It is so easy to be seduced by your own language, to be so taken with the way something you have written sounds that you completely miss the fact that it makes no sense. Almost everybody does it here and there. And then there are times when we, as editors, get lost in whole books that seem to be written like this. Occasionally we think we are losing our minds because the words are there in sentence format but they don’t add up to anything. We have to suss out what the writer really means to say.
We aren’t the only ones who think this sort of thing should be avoided by keeping it simple and being careful to say exactly what you mean. The late and famous author Kurt Vonnegut thought so too. Both appear in a list of eight Vonnegut writing rules in a book called HOW TO USE THE POWER OF THE PRINTED WORD by Malcolm Forbes. This must be some writing book because there is only one copy for sale on Amazon and the price is $998.98.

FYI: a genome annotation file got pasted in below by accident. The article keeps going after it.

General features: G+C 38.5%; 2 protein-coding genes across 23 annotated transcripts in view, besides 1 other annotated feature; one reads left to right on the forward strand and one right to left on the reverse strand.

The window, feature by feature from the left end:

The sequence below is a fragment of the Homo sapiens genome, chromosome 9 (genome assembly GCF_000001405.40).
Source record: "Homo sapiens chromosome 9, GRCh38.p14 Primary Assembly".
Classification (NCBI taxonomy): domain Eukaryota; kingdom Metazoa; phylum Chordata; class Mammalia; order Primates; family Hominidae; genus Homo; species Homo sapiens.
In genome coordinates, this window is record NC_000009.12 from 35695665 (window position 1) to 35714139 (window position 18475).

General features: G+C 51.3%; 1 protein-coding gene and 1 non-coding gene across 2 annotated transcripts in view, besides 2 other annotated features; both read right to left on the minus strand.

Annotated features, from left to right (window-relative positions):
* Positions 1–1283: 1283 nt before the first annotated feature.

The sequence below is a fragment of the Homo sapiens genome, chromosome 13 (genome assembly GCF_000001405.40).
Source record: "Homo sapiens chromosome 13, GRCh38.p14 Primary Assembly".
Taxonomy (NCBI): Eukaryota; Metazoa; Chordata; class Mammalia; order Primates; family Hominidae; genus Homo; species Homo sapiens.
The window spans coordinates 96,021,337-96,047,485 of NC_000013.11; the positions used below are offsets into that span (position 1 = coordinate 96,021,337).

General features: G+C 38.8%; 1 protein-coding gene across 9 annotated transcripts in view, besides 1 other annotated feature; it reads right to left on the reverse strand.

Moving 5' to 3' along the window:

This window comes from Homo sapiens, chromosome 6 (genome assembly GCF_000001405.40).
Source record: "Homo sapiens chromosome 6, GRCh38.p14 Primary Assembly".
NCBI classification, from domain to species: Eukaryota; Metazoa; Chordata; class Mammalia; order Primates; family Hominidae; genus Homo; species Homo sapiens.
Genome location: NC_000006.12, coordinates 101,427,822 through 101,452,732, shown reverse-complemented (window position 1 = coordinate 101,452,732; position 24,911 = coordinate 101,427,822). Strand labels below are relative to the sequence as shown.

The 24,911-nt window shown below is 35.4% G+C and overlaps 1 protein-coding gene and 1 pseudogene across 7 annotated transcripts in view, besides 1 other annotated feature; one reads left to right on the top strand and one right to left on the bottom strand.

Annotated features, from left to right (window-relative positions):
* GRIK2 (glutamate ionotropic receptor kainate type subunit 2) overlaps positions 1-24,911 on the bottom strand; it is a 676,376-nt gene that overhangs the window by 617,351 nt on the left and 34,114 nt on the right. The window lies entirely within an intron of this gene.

We got the list through a friend who found it on a website called Brain Pickings which describes itself as a “discovery engine for interestingness.” We do think Vonnegut is interesting and you can read all his writing rules HERE.